SPRINGFIELD, Mo. — A former student a Missouri State University (MSU) has filed a legal challenge against school officials after he was allegedly expelled from the university counseling program for advising that he could not counsel those involved in homosexuality on relationship matters.
Andrew Cash began his master’s in counseling at MSU in 2007. To obtain a degree, students must have 600 hours of internship work and 240 counseling hours.
In 2011, Cash became involved as an intern with the Springfield Marriage and Family Institute. That year, he was asked to provide a class presentation, and so he invited a representative from the institute to talk to his class about Christian relationship counseling.
During the presentation, a student asked if the institute counsels homosexuals who are having relational problems, and the representative said that the organization would certainly counsel homosexuals individually, but not as a “couple.” He advised that the Christian convictions of the organization would not align with helping others stay in homosexual relationships.
The following week, MSU internship coordinator Kristi Perryman asked to meet with Cash, in which she asked him about his beliefs regarding counseling homosexuals. While some reports state that Cash said he wouldn’t counsel homosexuals at all, his attorneys refute the notion and advise that Cash would only have issue with providing relationship counseling those involved in same-sex romantic relationships.
“He never said he wouldn’t counsel a gay person,” Jason Craddock, an attorney with the Thomas More Society, told WORLD.
Cash stated that for relationship advice, he would rather provide a referral to another counselor.
According to Cash’s lawsuit, Perryman expressed concern that Cash would violate the American Counseling Association’s code of ethics, which says that counselors must “refrain from referring prospective and current clients based solely on the counselor’s personally held values, attitudes, beliefs and behaviors.”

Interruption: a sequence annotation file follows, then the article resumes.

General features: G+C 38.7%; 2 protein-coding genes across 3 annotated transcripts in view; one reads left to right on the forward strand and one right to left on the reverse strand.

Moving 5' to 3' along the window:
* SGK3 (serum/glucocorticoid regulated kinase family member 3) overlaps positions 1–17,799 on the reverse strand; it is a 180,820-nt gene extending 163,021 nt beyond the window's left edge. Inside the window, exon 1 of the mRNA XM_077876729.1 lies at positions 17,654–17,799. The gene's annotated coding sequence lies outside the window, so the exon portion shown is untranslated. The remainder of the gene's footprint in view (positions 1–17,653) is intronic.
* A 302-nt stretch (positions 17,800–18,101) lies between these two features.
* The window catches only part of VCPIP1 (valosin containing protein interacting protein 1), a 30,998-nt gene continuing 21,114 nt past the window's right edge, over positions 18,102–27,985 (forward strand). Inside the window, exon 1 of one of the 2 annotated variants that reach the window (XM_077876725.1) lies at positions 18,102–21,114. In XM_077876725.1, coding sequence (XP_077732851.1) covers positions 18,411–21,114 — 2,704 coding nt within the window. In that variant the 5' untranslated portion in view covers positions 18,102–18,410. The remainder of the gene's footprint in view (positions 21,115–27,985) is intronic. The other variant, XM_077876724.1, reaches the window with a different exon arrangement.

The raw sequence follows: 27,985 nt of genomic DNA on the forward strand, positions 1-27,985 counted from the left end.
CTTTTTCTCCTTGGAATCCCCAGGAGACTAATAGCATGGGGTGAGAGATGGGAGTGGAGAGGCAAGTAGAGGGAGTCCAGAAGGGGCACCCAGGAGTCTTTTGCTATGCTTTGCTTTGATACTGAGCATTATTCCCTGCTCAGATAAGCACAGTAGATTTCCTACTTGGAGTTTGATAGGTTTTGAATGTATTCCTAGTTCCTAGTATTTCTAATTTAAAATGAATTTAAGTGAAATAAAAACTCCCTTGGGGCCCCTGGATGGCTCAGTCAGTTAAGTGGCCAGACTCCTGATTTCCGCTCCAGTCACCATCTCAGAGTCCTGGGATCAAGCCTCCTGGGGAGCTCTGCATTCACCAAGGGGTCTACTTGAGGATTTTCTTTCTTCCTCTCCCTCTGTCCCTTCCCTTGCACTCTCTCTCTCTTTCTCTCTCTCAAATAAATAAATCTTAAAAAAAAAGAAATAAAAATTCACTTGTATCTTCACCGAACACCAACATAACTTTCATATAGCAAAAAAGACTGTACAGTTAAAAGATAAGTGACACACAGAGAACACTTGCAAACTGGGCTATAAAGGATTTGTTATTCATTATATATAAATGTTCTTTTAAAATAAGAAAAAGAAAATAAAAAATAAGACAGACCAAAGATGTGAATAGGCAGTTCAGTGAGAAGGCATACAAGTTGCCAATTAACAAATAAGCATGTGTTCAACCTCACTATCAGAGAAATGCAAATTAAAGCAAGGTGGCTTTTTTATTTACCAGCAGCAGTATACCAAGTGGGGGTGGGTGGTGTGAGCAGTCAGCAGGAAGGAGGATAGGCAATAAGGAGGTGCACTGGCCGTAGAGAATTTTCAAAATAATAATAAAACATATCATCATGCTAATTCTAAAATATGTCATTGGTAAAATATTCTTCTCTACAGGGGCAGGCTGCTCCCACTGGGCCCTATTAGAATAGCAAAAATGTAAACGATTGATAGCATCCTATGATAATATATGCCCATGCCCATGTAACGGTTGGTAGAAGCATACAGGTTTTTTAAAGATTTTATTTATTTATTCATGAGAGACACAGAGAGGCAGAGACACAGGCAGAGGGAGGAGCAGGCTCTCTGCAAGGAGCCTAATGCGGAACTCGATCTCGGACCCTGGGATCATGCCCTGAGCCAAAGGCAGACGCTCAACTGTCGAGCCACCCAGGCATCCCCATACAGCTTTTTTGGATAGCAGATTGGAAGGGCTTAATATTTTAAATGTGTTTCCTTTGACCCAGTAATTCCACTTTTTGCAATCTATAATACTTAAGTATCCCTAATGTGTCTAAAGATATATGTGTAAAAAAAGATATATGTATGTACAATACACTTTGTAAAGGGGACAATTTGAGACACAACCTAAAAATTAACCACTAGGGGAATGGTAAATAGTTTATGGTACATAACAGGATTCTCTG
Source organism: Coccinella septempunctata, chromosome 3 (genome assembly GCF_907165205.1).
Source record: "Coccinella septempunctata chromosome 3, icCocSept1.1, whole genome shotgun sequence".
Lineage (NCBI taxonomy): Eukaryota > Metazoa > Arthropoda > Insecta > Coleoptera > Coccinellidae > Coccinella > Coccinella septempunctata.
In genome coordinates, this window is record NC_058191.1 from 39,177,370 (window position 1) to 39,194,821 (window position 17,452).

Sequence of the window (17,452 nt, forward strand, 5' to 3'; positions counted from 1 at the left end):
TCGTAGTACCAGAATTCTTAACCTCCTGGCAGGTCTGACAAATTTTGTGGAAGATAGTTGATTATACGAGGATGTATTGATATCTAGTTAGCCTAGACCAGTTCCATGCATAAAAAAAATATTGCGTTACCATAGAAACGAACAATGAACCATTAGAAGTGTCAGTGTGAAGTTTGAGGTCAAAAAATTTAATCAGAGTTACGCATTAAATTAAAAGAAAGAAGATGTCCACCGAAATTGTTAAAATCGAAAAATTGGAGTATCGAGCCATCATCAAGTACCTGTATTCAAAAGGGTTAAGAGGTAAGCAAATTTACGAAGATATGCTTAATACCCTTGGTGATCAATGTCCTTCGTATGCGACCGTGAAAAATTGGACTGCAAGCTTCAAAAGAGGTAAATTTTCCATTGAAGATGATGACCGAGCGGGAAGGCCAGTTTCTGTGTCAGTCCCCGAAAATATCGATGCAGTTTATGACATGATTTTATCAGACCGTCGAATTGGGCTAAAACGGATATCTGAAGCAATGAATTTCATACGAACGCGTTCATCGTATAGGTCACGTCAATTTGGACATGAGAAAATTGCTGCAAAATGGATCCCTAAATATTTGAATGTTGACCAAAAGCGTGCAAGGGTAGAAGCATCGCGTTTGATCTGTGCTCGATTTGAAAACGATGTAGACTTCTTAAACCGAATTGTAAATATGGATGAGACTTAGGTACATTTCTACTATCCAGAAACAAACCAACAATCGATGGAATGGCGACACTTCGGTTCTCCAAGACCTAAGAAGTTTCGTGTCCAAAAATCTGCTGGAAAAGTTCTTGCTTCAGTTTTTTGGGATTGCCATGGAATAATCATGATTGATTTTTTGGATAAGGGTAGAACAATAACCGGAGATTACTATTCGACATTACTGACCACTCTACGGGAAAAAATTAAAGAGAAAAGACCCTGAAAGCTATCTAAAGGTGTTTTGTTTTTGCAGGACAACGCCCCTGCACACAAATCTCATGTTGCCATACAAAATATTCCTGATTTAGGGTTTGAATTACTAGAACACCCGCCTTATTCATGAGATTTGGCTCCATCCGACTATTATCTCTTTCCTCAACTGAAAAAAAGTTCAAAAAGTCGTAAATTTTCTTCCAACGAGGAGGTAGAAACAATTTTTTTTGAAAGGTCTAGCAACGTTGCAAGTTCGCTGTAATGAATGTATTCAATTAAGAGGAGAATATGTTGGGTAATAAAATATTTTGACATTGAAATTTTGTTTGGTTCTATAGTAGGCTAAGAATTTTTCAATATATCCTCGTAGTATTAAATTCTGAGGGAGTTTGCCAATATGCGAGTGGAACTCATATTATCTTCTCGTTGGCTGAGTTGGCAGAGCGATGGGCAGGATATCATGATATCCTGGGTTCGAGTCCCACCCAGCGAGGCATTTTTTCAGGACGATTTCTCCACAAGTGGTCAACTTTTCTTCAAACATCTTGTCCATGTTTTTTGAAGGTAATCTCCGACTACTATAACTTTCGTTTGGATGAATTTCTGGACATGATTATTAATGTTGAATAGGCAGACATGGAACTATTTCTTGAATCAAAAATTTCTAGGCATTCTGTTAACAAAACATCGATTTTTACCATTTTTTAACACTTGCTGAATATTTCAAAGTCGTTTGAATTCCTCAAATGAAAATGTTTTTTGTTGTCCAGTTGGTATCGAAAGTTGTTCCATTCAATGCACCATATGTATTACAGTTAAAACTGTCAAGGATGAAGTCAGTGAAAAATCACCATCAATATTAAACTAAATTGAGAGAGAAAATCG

Perryman advised that Cash would not be permitted to continue his internship at the Springfield Marriage and Family Institute and that his internship hours would not count toward the requirement. He was also asked to write a paper about working with homosexuals and demonstrate that he had “learned from the experience.”
Cash applied for a new internship, but also asserted that there was nothing wrong with working with the institute. Perryman met with others about the matter, who agreed that Cash must either leave the program or go through remediation. Part of the remediation included retaking classes he had already passed with an A grade.
Cash appealed the decision to his superiors, but was unsuccessful and was expelled from the university counseling program not long before graduation.
MSU spokeswoman Suzanne Shaw told the Springfield News Leader that “the university strictly prohibits discrimination on the basis of religion or any other protected class.”
Cash’s lawsuit says that he the student was “targeted and punished for expressing his Christian worldview.” He is seeking to be readmitted into the program so that he might obtain his counseling degree.
As previously reported, in 2012, Eastern Michigan University paid $75,000 to a Christian student after she filed suit for being expelled from the school counseling program. Julea Ward had declined to affirm a fellow student’s sexual relationship, and was faced with the choices of undergoing homosexual sensitivity training, facing a formal review by the university, or leaving the program and forfeiting her degree.
She chose the review and was consequently expelled from the program. While the university eventually agreed to a settlement over the matter after Ward filed suit, it noted that it would still require counseling students to affirm the homosexual lifestyle.